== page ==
Having my make-up done a couple of weeks ago, my attention was drawn to the semi-circular pigmentation marks under both my eyes. I had noticed they were there, like, but someone else pointing them out to me really brought them into a sharper focus. Now I can’t flipping see anything else when I look in the mirror.
Since I don’t have kids (pregnancy is one of the best-known causes of hyperpigmentation) and this is a relatively recent development, I did a little investigating. Turns out that the pill can be another culprit, and of course the particular pill I’ve been on for the last year is said to be one of the worst offenders.
Dang. Should have paid more attention to that little “side effects” booklet, ha?
The good news, says top therapist Elaine Butler-Doolin of Bespoke Beauty, is that the “pregnancy mask” or chloasma usually disappears of its own accord post-pregnancy. To prevent it from spreading or becoming darker during pregnancy, though, she recommends wearing a sunscreen with a minimum of SPF50 at all times on the face and décolletage. And while we’re all told to wear sunscreen daily and stick on a hat in strong sun, this advice is of particular relevance to anyone on the pill. You should be wearing a daily sunscreen of at least factor 30, according to Elaine, especially if you’re over 25, and should be upping the SPF to factor 50 if you’re out and about in strong sun. Sticking on a hat that the sun’s rays can’t penetrate will help protect your forehead, which is often worst hit by pill-related pigmentation.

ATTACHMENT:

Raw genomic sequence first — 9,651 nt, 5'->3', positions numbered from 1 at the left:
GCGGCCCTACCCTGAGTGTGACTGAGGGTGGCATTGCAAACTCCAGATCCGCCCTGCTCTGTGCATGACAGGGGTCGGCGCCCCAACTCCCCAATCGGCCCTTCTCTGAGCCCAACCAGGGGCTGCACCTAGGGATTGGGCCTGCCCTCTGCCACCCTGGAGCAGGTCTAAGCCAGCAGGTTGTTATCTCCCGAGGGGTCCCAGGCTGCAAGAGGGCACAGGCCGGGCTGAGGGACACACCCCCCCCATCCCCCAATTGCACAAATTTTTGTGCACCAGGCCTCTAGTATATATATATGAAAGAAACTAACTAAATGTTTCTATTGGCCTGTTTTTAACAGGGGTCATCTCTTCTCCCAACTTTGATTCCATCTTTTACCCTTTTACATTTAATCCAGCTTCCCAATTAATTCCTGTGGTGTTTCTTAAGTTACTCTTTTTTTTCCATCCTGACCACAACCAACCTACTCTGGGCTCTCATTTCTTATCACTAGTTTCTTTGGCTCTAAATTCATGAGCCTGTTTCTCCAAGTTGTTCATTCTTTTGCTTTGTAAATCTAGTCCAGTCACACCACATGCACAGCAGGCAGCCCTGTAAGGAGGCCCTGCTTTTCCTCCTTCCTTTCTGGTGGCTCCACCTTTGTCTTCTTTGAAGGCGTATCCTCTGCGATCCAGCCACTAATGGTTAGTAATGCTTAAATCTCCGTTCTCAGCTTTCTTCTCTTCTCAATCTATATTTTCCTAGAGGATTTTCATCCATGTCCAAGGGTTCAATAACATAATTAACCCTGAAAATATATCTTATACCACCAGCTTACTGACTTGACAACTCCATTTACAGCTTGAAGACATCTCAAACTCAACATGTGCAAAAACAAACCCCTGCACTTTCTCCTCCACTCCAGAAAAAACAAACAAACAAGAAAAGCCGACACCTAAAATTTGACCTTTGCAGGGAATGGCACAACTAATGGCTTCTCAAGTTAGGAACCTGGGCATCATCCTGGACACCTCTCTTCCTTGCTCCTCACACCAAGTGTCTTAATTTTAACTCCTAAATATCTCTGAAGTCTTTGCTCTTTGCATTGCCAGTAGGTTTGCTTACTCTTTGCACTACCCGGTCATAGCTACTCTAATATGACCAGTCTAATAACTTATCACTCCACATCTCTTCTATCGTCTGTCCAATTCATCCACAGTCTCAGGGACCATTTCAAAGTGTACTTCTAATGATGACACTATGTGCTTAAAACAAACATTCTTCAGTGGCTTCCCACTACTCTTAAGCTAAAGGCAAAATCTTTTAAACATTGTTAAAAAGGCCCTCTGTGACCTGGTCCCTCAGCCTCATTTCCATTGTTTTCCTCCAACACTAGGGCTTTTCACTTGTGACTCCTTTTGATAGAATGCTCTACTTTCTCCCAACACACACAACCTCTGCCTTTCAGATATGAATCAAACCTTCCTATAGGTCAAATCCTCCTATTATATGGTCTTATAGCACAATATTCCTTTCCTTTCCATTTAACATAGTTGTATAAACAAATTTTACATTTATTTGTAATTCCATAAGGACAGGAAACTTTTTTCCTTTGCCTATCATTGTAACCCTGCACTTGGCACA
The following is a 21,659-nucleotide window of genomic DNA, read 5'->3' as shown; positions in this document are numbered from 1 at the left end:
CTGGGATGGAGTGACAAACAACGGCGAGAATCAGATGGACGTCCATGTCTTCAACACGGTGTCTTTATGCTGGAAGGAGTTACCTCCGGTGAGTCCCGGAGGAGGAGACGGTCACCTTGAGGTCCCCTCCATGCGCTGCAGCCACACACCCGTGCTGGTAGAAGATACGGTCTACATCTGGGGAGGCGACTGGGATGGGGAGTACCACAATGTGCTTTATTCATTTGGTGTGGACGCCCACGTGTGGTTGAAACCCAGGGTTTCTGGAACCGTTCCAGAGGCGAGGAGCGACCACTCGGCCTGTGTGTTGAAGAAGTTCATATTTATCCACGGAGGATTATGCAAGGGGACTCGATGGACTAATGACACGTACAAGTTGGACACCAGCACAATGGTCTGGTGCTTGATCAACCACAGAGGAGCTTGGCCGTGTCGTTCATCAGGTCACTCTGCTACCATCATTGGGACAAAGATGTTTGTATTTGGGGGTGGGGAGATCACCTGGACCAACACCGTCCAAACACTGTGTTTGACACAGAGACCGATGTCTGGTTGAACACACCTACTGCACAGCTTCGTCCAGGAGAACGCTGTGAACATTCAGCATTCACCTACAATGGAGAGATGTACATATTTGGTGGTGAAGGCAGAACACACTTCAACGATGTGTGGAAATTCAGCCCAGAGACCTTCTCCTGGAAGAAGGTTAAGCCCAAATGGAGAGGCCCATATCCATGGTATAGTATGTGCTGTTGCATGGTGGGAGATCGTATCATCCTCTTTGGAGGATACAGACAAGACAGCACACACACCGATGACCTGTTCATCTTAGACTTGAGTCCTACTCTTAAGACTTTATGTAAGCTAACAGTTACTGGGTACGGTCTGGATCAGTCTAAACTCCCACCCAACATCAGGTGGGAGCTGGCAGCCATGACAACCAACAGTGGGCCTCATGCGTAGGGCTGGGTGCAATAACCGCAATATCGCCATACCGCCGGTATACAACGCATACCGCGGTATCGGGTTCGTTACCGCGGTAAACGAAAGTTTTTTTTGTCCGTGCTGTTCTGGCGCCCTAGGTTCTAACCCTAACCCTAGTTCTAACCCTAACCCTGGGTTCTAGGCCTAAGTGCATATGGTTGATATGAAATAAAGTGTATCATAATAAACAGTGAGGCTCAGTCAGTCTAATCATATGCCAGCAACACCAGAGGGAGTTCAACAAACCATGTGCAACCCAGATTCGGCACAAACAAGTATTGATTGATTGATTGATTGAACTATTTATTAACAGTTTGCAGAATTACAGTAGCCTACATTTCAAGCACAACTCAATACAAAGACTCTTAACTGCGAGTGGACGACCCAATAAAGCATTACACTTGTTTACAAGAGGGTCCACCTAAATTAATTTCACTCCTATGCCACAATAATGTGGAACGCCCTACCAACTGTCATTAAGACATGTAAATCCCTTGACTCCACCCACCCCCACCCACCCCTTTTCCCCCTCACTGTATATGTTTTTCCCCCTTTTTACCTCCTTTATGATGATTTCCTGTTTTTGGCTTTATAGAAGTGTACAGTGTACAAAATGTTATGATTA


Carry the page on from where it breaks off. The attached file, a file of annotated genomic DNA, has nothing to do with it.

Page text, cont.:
Now, hormonal hyperpigmentation occurs in the upper epidermis, so even if yours doesn’t vamoose on its own after pregnancy or if you come off the pill it should respond well to topically applied treatments. And since pale is the new tan, there’s a whole slew of skin lightening products to help out. Generally you should be looking for lightening hydroquinone or brightening ingredients like zinc, licorice, mulberry or rice extract in your products (it’s a good idea to do a patch test with these and avoid using on sensitive areas). Mainstream, easy to get hold of brands like Dermalogica, Clinique and Origins now all have skin lightening ranges on offer for a DIY fix which will also tackle age spots, and an effective routine to tackle pigmentation would include regular exfoliation alongside treatment lotions and potions.
Those itching for a quicker fix could try microdermabrasion or laser treatment, says Elaine, which can also be used to deal with broken capillaries. Or, if you’re after something that feels less like a red hot elastic band snapping against the skin, you could check out a thing called Amelan, which is an intruiging-sounding depigmentation treatment. Essentially it’s a mustard-coloured face mask that’s applied in clinic and worn for 10 hours, so you leave the clinic and head off home while still wearing it.
Probably best not to opt for public transport that day, then…